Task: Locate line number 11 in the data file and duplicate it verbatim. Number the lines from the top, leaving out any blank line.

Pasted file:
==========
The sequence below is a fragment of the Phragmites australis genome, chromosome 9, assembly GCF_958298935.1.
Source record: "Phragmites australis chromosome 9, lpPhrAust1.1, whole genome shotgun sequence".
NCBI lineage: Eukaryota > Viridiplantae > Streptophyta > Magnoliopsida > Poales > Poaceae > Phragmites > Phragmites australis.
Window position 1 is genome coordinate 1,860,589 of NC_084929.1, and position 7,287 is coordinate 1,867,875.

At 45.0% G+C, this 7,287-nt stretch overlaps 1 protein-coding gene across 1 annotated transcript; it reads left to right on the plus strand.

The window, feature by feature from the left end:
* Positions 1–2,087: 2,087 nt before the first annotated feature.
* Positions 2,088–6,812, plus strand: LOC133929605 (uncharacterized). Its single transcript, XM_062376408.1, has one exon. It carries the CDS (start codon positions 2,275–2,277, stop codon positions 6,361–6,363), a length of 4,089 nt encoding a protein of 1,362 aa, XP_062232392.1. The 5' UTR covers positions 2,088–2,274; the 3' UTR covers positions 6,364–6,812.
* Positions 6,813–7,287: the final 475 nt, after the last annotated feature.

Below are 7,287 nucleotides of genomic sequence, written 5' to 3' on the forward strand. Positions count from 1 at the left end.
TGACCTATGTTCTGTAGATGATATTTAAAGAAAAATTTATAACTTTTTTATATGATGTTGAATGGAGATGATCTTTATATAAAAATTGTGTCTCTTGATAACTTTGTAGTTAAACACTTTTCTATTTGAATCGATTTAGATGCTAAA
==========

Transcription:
TGACCTATGTTCTGTAGATGATATTTAAAGAAAAATTTATAACTTTTTTATATGATGTTGAATGGAGATGATCTTTATATAAAAATTGTGTCTCTTGATAACTTTGTAGTTAAACACTTTTCTATTTGAATCGATTTAGATGCTAAA